AAP 2015 Program

Association for Asian Performance 15th Annual Conference
Montréal, Québec, Canada
July 29-30, 2015
Bienvenus au Canada ! The Association for Asian Performance pre-conference takes place immediately prior to the ATHE conference, at the same venue and includes our annual Schmooze-fest! Come join us for a great time in French Canada!

Download the Schedule

SCHEDULE
Wednesday, July 29th
7:30-8:00am
Coffee and Registration

8:00 – 8:15am
Welcome from the President

8:25-9:35am
Panel I: Asian Theatre Outside of Asia (Rm 1)
Chair: Colleen Lanki, University of Fraser Valley/ TomoeArts

“Tables Turned: Networks Saved Kue Hing Theatre Company in 1923”
— Rui Zhang, University of British Columbia

“Behind the Butoh: Ohno-inspired pedagogy in Vancouver, BC”
— Eury Colin Chang, University of British Columbia

“Theatre of Nations: Resituating East Asian Traditional Theatre within World Theatre”
— Hyo Jeong Hong, University of Minnesota

Roundtable I: Asian Theatre in Public Schools and in the Community – Strategies and Challenges (Rm 2)
Roundtable Organizer:
Kirstin Pauka, University of Hawaii at Manoa
Participants:
David Jortner, Baylor University
Yoshiko Fukushima, University of Hawaii at Hilo
Elizabeth Wichmann-Walczak, University of Hawaii at Manoa

9:35-9:50am
Break

9:50-11:00am
Panel II: Contemporary Conflicts in Traditional Asian Puppetry (Rm 1)
Chair: Bethany J. Collier, Bucknell University

“Reframing Traditional String Puppetry for Bangalore’s Urban Audiences”
— Claudia Orenstein, Hunter College and the Graduate Center at CUNY

“Race and Religion in Malaysian Puppetry”
— William Condee, Ohio University

“Sema Thai Marionette Theatre: Manipulating Tradition in Thailand”
— Jennifer Goodlander, Indiana University

Respondent:
Annie Rollins, Concordia University

Panel III: Techniques and Technologies: Constructing Authority and Gender in the 1950s PRC Performance (Rm 3)
Chair: Tarryn Li-Min Chun, Harvard University

“Smokestacks and Stages: Socialist Theater Construction in the PRC, 1949-1959”
— Tarryn Li-Min Chun, Harvard University

“The Politics of Professional Performance: Shanxi Drama Troupes in the 1950s”
— Brian DeMare, Tulane University

“(Un)Conventional Feminism: Maoist Heroines and the Embodiment of Gendered Agency in the Great Leap Forward Dance Dramas”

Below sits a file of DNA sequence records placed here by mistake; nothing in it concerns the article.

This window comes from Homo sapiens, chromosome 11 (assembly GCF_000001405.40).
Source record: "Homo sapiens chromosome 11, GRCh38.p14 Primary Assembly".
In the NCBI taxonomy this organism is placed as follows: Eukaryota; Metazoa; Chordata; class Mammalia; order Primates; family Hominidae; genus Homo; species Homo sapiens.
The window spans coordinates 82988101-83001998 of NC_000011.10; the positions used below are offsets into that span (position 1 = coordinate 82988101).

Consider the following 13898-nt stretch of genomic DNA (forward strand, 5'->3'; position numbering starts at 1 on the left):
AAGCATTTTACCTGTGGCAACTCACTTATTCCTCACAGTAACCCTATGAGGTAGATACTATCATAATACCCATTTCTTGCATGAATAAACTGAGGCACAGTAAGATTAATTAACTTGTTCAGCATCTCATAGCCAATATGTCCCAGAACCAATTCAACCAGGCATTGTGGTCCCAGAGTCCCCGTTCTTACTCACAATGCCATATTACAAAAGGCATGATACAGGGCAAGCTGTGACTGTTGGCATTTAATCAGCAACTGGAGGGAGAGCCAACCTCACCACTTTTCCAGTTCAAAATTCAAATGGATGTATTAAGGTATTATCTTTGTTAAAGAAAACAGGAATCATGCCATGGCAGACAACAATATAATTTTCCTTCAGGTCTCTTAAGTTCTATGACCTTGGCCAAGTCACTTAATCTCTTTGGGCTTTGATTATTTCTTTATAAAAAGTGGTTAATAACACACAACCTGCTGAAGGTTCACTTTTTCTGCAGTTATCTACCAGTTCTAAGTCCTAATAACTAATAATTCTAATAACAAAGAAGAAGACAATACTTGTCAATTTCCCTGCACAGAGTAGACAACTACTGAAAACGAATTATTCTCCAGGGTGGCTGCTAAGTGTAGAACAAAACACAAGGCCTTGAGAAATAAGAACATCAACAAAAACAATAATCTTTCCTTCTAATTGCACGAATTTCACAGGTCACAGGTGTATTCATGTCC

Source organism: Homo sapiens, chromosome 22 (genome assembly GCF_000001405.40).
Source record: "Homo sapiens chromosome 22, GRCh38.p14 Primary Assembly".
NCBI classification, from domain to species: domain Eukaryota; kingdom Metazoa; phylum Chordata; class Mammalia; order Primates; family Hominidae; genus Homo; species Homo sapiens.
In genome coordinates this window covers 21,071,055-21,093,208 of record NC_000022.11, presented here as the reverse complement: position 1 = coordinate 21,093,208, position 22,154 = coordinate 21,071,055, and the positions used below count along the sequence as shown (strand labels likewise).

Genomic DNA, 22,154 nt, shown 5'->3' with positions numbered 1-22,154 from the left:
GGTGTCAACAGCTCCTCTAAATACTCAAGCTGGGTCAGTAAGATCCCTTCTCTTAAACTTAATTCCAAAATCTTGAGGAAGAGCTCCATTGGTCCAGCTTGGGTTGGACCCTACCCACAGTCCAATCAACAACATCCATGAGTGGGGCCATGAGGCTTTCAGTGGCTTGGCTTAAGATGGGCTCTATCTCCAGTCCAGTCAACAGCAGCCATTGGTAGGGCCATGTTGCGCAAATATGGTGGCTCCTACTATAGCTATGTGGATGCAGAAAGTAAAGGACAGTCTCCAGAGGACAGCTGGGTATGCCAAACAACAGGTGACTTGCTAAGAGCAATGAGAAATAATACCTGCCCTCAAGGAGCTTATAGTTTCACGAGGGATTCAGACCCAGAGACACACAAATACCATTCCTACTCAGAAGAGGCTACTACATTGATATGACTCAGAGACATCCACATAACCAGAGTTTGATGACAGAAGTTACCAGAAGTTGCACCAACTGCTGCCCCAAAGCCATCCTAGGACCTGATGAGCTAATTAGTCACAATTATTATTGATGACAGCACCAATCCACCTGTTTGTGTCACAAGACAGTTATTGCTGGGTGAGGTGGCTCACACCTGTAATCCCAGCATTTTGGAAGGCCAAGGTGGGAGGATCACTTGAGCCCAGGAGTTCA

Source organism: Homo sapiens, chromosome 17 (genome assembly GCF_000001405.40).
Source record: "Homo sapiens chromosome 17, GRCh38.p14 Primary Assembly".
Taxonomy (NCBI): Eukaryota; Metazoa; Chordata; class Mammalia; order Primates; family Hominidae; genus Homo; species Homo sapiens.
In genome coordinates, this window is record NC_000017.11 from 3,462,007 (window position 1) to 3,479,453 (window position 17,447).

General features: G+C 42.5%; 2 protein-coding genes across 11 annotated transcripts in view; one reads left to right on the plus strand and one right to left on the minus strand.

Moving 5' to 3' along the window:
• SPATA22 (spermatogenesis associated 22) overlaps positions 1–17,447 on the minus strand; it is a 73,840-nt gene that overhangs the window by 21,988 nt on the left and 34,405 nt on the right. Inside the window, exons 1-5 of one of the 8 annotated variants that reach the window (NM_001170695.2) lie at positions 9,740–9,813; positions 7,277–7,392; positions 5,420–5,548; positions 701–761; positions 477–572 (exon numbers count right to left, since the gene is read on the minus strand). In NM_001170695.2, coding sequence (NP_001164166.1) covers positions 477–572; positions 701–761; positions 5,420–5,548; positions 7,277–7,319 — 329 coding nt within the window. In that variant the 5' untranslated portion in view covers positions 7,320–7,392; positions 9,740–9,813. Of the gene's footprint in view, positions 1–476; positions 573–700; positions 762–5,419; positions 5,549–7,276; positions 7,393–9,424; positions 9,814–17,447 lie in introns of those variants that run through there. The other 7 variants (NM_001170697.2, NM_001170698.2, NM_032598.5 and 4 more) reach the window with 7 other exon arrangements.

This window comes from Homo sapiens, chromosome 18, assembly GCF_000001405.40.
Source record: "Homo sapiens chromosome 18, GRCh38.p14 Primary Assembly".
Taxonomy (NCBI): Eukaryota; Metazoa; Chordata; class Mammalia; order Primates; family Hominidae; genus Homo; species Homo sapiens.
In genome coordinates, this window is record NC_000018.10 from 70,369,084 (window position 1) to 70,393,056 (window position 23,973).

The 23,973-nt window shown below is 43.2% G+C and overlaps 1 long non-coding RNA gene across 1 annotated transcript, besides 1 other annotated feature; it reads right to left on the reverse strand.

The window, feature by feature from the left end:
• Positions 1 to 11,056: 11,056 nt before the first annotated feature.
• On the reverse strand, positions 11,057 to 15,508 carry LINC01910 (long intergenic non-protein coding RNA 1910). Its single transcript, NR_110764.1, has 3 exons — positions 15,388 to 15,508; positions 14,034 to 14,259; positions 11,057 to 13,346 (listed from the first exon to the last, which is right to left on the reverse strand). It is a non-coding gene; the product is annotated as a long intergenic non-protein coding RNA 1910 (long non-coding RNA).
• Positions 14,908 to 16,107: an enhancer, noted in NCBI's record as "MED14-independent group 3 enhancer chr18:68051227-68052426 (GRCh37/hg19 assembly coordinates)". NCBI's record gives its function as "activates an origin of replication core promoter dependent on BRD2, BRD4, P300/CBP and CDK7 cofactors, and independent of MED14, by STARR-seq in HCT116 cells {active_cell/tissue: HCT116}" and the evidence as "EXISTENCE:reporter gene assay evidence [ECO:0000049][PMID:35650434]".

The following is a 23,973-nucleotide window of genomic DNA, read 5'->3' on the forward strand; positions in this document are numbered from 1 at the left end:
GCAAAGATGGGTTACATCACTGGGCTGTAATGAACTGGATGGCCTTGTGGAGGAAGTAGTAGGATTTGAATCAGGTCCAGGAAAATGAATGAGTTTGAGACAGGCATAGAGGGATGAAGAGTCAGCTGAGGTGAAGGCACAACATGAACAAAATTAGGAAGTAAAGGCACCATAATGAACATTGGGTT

— Emily Wilcox, University of Michigan

“Proletarian Magicians: Gender and Magic Shows in 1950s PRC”
— Tracy Zhang, University of Montreal

11:00-12:10pm
Panel IV: Politics and Theatre in China and Beyond (Rm 1)
Chair: Siyuan Liu, University of British Columbia

“Theatre Made Revolutionary: The Student Theatre and the Youth Culture in Colonial-Modern China”
— Yizhou Huang, Tufts University

“Cantonese Opera in New York City and Its Impact on the Representations of Chinese Characters on the American Stage”
— Esther Kim Lee, University of Maryland

“Standardization of Guan Yu’s Image on Jingju Stage: An Apotheosis Campaign Between State and Theatre”
— Qiu Yanting, University of British Columbia

Panel V: Touring Performers and Tourist Spectators: International Audiences for Japanese Performance (Room 2)
Chair: Christopher J. Mitchell, Eastern Illinois University

“Strange Yet Again: Kawakami Otojiro and the Prsentation of ‘Authentic’ Japanese Theatre in America”
— Kevin J. Wetmore, Jr., Loyola Marymount University

“Seeming Japanese: Ito Michio in Mexico” — Tara Rodman, Northwestern University

“Puppetry on Art Island: Local Traditions and International Audiences” — Iyana S. Browne, University of Washington

12:10-1:30pm
Lunch – On Your Own

Brown Bag Session for Grad Students (Rm 1)
“Securing the First Teaching Position as an Asian Performance Specialist”
— Session Organizer: Xing Fan, University of Toronto
— Panelists: Emily Wilcox, University of Michigan and Jennifer Goodlander, Indiana University

1:30-2:40pm
Panel VI: Emerging Scholars Adjudicated Panel (Rm 1)
We are pleased to welcome these emerging scholars to AAP
Chair: Iris Hsin-chun Tuan, National Chiao Tung University

“A Korean Classic on the Chinese Stage: Theatrical Diplomacy and Artistic Innovation in Tale of Chunxiang”
— Anne Rebull, University of Chicago

“Chinese Shadow Puppetry’s Changing Apprentice System: Questions of Continuance and a Survey of Remaining Shadow Puppet’s Practitioners in Mainland China 2008-2013”
–Annie Rollins, Concordia University

“Exploring Intertextuality in Brecht’s Good Person of Szechwan: Two Appropriations of Chinese Xiqu Twelve Years Apart”
Wei Zhang, University of Hawaii at Manoa

2:40-3:50pm